Research and Philosophy

Fungi are a major source of human morbidity and mortality, causing over 1 billion infections annually. In fact, fungal infections are estimated to kill over 1.5 million people per year, a staggering tally. Yet, despite their obvious importance, diagnosis and treatment both remain challenging. New therapeutic and diagnostic options are urgently needed to combat the increased occurrence of antifungal resistance and the lengthy time to diagnosis. Learn more at Gaffi.

The Independent Junior Research Group RNA Biology of Fungal Infections (RBI) at the Leibniz-HKI and generously sponsered by the German Federal Ministry of Education and Research (BMBF) aims to close the gap between basic and translational research through an interdisciplinary research program focused on understanding fungal pathogenesis through the lens of RNA biology. It has previously been shown that RNA molecules can influence the outcome of infections caused by fungi. We are particularly interested in the detection of RNA populations in host extracellular vesicles that are produced in response to an infection and that might serve as possible diagnostic markers. In addition, we are working to advance our understanding of fungal non-coding RNAs and RNA-binding proteins to facilitate the advancement of new targets for RNA-based therapeutics. Current projects in the group address:

  1. the RNAs produced by the host in response to infection
  2. the influence of extracellular RNA on invading fungi
  3. RNA regulatory mechanisms in fungal pathogens


The recent development of RNA-based therapeutic agents for the treatment of genetic disorders, viral infections, and plant fungal infections all provide convincing examples of the potential of RNA-based therapeutic agents against human fungal infections. New approaches for the diagnosis and treatment of fungal infections will ultimately improve our understanding of fungal pathogenesis, open up new pathways of treatment and diagnosis, and benefit society directly.

More importantly, we are dedicated to providing a rigorous, inclusive, diverse training enviroment for the next generation of budding scientists. In order to facilitate training, we also hope to collaborate widely in the research community. Get in touch if you are interested in setting up a shared lab meeting or pitching a collaborative project!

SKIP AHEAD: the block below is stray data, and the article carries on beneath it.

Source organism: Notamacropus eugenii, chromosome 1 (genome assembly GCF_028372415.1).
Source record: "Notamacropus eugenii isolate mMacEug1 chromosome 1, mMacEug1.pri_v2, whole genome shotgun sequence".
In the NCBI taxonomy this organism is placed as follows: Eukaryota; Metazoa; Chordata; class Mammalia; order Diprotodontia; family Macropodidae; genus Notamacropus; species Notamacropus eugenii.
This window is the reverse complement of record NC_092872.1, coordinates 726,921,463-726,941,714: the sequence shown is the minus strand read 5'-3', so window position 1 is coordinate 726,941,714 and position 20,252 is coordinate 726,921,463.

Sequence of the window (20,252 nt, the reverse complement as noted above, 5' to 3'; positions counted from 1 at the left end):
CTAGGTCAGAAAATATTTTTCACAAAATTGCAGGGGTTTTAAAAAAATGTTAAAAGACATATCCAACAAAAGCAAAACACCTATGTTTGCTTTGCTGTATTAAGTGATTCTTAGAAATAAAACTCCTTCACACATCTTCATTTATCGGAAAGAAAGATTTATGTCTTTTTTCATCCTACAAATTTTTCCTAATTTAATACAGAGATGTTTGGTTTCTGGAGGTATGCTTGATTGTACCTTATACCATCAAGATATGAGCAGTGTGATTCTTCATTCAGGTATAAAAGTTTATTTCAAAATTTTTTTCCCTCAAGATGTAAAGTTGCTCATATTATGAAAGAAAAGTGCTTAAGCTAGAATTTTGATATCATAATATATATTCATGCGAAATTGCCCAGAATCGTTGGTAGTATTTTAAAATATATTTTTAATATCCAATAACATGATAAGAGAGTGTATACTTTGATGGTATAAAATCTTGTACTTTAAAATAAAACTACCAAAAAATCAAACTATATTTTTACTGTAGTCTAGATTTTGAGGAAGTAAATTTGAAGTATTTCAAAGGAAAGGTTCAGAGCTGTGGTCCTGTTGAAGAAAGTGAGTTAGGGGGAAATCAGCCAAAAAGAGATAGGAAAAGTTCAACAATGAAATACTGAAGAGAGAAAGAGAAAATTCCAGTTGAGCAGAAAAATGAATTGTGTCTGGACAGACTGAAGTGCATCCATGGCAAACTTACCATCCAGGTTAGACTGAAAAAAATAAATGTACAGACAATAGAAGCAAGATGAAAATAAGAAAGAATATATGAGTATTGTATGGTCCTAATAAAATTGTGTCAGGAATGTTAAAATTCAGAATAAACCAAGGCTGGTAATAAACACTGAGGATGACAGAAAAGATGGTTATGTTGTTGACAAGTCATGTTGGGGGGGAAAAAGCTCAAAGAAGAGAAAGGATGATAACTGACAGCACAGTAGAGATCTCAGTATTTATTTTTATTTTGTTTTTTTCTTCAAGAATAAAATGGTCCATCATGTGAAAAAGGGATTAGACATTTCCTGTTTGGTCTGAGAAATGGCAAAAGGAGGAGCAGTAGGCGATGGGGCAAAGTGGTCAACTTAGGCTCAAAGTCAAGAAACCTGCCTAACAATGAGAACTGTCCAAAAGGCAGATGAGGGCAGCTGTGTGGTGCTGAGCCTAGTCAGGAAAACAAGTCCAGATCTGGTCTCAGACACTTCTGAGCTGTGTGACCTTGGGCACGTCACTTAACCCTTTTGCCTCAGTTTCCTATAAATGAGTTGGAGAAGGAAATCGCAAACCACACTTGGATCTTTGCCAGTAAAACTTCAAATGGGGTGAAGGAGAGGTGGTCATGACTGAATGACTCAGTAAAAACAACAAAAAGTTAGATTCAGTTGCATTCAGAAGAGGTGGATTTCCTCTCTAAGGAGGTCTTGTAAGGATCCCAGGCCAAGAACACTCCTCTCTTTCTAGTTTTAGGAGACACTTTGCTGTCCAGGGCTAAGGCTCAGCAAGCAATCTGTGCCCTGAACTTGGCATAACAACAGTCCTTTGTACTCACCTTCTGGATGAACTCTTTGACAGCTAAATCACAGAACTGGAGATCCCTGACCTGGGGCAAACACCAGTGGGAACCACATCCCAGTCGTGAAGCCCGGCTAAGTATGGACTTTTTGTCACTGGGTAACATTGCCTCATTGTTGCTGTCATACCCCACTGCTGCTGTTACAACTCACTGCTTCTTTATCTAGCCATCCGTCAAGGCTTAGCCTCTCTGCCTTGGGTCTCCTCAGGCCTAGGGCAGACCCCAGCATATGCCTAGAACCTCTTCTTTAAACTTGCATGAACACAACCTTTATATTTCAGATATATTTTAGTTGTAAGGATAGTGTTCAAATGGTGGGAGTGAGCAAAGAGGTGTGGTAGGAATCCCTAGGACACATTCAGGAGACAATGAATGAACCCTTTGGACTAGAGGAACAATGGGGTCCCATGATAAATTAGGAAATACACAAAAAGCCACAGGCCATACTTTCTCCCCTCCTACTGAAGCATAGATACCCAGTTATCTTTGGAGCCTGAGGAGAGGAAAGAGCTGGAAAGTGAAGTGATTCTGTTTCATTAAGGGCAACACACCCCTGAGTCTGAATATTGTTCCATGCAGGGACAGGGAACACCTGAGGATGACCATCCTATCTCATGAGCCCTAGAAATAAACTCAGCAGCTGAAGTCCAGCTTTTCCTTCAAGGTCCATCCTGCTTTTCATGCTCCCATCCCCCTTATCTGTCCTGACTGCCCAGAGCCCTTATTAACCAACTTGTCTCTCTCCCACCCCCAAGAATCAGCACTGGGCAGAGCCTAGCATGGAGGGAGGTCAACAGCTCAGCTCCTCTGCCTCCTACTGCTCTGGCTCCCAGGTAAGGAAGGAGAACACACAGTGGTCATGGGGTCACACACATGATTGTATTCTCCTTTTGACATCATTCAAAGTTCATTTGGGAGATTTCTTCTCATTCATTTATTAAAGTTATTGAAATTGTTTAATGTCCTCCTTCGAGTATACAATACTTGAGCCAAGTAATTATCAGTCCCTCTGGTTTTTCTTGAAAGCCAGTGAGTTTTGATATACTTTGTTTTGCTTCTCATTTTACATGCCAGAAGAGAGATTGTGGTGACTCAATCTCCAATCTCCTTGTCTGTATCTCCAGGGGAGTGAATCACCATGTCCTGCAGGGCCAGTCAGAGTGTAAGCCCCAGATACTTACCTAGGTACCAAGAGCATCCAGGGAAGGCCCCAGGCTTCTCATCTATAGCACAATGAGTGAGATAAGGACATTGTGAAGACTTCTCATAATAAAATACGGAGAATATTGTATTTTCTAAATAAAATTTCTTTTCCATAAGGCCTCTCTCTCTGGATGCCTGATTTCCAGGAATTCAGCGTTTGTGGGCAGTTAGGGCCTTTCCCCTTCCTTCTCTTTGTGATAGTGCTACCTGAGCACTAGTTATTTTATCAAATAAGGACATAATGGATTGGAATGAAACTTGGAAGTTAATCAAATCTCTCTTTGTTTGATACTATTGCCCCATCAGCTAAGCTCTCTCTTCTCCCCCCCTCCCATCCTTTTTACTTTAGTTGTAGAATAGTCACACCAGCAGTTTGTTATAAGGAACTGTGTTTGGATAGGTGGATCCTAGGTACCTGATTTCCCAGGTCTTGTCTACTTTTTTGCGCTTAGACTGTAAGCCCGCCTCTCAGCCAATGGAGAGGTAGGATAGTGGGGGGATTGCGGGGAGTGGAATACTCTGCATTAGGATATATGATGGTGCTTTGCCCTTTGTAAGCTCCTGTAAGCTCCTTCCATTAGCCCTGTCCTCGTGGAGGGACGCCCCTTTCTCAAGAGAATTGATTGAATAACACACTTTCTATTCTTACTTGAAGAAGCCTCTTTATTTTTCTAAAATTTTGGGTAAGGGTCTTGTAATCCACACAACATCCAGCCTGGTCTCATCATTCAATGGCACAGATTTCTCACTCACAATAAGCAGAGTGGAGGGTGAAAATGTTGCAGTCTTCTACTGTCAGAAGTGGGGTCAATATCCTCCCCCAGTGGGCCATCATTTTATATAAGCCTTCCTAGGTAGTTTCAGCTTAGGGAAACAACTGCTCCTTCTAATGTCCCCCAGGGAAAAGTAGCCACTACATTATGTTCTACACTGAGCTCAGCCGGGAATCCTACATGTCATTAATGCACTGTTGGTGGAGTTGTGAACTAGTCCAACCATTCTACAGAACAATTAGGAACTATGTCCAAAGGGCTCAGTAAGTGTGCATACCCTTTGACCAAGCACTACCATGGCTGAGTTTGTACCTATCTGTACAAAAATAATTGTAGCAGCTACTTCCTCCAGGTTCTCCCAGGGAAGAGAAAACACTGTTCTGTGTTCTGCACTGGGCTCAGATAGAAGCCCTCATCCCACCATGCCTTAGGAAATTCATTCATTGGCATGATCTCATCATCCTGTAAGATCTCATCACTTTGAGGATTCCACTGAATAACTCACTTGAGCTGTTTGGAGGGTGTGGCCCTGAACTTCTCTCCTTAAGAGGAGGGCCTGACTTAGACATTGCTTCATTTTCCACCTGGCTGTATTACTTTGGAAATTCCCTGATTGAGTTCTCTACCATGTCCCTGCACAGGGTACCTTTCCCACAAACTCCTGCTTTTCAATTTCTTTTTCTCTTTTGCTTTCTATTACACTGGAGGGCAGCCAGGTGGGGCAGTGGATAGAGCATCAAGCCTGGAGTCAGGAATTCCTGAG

Funding Sources

Meet the Team

As a rule, all new team member avatars are replaced with a cat photo until a photo is provided!

Principal Investigator


Matthew G. Blango

Junior Research Group Leader

Laboratory Manager


Pamela Baumann

Laboratory Manager



Abdulrahman Kelani

Doctoral Researcher


Alexander Bruch

Postdoctoral Fellow


Lukas Schrettenbrunner

Doctoral Researcher


Neshima Mavani

Master’s Student


Xiaoqing Pan

Doctoral Researcher


Some of the ideas keeping us busy


Extracellular RNA

How does exRNA contribute to fungal infection?

Fungal Small RNA

Exploring the world of fungal noncoding RNA

RNA-based Therapeutics

Pushing towards a better future!

Breaking News!

New Publication!

A legacy project of Matt’s started a long time ago was finally published in Nucleic Acids Research! You can learn a bit about the importance of tRNA modifications and find the open access paper here. png

New Publication!

Alex and Matt teamed up with the Brakhage Lab on the establishment of a neutrophil-like cell line to study A. fumigatus pathogenesis. You can find the open access paper here. png

New Publication!

Alex and Rahman teamed up on an Opinion piece in Trends in Microbiology discussing the potential for using RNA-based therapeutics against human fungal infections. Check it out here. png

Lab Photo!

We decided it was time for a proper team photo. We quickly decided it was also time for a less serious team photo. png

New Publication!

The RBI teamed up with the EV crew of the Brakhage group on a review of antimicrobial extracellular vesicles. It was a lot of fun exploring some new-to-us examples of antimicrobial vesicles for this FEMS microLife short review. png

MiCom 2021 PhD Talk!

Rahman was selected to give a talk at the recent MiCom 2021 conference run by the students of the Jena School for Microbial Communication. He gave a great talk updating the community on our recent efforts to characterize the RNA interference machinery of Aspergillus fumigatus! png

MMTSS Seminar!

Matt recently gave a seminar as part of the Medical Mycology Trainee Seminar Series (MMTSS) on the potential for using RNA-based therapeutics to treat fungal infections. You can then stick around to hear Dr. Carolina Coehlo present awesome work from her lab as well in this double-header. You can check out the recording here! png

Recent Publications

Find a paper fast by filtering publications.
(2022). A tRNA modifying enzyme as a tunable regulatory nexus for bacterial stress responses and virulence. Nucleic Acids Research,


(2022). Candida albicans Induces Cross-Kingdom miRNA Trafficking in Human Monocytes To Promote Fungal Growth. mBio,


(2022). PLB-985 Neutrophil-Like Cells as a Model To Study Aspergillus fumigatus Pathogenesis. mSphere, https://doi/10.1128/msphere.00940-21.


(2021). RNA-based therapeutics to treat human fungal infections. Trends Microbiol,


Available Positions

We currently have no positions on offer. We are willing to consider supporting candidates for postdoc fellowships on a case-by-case basis. You can check for other positions available at the Leibniz-HKI here!


Think we can help with something? Get in touch!